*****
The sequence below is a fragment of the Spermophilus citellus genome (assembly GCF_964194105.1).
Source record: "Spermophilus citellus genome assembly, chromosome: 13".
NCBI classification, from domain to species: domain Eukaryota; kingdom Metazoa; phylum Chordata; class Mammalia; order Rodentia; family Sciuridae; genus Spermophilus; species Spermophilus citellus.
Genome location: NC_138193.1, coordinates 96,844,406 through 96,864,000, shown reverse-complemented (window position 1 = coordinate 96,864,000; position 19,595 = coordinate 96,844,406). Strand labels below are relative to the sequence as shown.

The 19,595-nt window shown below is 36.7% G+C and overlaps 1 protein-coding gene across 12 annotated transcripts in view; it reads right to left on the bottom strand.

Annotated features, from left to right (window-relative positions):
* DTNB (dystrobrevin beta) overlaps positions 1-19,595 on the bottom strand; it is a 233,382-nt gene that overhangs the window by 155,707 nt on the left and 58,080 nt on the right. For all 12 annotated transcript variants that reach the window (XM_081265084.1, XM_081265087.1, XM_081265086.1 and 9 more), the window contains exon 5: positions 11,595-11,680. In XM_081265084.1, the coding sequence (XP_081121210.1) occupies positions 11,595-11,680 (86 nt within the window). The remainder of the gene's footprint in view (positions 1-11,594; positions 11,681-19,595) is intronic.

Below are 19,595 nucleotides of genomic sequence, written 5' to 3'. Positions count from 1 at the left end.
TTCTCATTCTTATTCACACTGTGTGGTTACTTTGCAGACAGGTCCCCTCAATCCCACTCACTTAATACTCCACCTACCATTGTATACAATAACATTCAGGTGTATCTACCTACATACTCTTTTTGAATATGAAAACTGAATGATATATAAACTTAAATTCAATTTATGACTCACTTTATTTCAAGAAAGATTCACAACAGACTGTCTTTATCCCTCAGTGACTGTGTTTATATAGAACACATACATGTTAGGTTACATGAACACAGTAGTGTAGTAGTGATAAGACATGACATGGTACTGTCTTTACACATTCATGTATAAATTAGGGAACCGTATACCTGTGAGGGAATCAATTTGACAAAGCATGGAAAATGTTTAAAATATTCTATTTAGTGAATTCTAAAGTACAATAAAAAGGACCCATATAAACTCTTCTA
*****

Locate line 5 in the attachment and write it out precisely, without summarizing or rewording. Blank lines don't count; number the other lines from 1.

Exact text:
The 19,595-nt window shown below is 36.7% G+C and overlaps 1 protein-coding gene across 12 annotated transcripts in view; it reads right to left on the bottom strand.